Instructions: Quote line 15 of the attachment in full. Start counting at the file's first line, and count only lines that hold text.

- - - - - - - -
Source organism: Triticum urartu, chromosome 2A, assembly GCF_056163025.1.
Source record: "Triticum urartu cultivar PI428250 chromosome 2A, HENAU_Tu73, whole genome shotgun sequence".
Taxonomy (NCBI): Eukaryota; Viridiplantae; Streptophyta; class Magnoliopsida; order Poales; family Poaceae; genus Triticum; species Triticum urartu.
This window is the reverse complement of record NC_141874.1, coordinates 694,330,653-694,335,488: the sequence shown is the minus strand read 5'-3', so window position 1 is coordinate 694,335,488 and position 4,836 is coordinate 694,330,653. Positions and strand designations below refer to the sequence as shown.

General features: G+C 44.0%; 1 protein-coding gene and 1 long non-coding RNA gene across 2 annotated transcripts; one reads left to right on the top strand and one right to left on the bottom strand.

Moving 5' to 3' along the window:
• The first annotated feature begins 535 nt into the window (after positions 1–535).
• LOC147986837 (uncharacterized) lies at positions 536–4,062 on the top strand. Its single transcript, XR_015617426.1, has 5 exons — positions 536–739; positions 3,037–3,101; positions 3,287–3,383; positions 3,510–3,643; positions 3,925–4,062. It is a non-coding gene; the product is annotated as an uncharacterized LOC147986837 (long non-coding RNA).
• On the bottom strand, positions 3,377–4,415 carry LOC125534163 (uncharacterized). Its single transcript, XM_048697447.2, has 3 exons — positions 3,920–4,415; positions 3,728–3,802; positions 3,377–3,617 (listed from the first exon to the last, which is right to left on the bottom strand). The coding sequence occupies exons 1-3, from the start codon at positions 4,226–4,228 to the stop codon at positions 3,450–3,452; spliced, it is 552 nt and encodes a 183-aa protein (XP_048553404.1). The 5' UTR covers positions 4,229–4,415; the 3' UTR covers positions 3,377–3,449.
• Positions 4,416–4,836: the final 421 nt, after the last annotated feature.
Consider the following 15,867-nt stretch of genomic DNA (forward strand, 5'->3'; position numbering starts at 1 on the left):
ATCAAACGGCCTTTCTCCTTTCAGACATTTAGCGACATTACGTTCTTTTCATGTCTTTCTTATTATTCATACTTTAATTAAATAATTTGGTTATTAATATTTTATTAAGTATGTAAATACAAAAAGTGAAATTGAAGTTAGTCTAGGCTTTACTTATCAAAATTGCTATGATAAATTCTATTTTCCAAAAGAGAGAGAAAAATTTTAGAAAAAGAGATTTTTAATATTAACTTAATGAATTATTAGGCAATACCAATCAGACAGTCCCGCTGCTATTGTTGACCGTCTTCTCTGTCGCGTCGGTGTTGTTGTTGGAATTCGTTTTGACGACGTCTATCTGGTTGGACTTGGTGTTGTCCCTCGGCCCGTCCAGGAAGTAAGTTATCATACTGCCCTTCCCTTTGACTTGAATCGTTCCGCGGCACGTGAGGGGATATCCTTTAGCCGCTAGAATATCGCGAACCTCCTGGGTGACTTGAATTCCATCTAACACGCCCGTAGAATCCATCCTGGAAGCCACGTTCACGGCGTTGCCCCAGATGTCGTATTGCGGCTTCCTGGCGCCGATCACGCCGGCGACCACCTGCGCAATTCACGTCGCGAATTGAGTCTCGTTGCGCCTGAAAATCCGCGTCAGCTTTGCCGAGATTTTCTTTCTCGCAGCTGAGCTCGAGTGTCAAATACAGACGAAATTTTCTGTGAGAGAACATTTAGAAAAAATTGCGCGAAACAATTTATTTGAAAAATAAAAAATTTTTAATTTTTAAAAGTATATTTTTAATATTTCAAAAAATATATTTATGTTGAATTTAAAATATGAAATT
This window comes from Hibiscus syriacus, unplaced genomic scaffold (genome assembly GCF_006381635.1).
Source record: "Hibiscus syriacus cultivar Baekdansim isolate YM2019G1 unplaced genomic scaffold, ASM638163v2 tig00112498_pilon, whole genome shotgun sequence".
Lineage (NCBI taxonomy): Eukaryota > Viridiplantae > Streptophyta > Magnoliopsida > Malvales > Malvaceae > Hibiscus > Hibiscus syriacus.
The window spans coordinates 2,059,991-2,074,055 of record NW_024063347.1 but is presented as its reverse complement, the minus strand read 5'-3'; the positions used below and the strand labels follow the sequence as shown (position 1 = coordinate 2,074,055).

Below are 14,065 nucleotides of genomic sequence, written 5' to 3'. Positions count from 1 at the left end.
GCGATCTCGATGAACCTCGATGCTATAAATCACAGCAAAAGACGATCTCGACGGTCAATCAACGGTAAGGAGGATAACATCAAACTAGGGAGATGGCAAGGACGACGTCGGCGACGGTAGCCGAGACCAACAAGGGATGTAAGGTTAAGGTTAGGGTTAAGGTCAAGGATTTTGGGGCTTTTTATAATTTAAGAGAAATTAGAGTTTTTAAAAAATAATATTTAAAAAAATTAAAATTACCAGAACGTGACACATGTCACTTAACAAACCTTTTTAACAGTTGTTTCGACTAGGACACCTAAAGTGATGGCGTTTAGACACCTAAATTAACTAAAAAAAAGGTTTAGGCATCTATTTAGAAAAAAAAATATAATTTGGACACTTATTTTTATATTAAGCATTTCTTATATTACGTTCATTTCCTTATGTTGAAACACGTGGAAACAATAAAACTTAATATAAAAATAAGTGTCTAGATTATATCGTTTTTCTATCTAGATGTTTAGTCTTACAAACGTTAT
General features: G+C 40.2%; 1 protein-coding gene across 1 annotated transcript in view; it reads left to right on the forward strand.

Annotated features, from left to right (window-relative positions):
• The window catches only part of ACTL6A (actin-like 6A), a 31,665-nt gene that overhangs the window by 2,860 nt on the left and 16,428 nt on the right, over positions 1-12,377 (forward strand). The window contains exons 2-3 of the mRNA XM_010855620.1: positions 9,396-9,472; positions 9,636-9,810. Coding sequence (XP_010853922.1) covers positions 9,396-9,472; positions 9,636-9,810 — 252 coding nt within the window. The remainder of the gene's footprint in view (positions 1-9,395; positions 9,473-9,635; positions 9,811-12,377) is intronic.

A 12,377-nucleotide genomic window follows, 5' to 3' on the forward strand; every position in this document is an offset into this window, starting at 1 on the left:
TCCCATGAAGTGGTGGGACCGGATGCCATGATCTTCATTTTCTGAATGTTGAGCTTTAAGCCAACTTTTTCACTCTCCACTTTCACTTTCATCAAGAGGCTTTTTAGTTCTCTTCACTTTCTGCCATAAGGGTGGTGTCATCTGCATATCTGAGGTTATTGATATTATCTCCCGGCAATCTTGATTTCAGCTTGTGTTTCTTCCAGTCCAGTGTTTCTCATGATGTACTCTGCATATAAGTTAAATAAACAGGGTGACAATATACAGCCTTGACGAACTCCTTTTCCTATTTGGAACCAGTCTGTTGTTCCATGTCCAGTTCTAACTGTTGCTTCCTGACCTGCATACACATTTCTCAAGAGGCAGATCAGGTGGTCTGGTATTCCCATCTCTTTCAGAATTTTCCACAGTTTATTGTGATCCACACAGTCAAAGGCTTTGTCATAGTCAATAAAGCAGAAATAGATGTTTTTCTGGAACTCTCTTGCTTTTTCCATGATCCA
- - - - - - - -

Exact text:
Lineage (NCBI taxonomy): Eukaryota > Viridiplantae > Streptophyta > Magnoliopsida > Malvales > Malvaceae > Hibiscus > Hibiscus syriacus.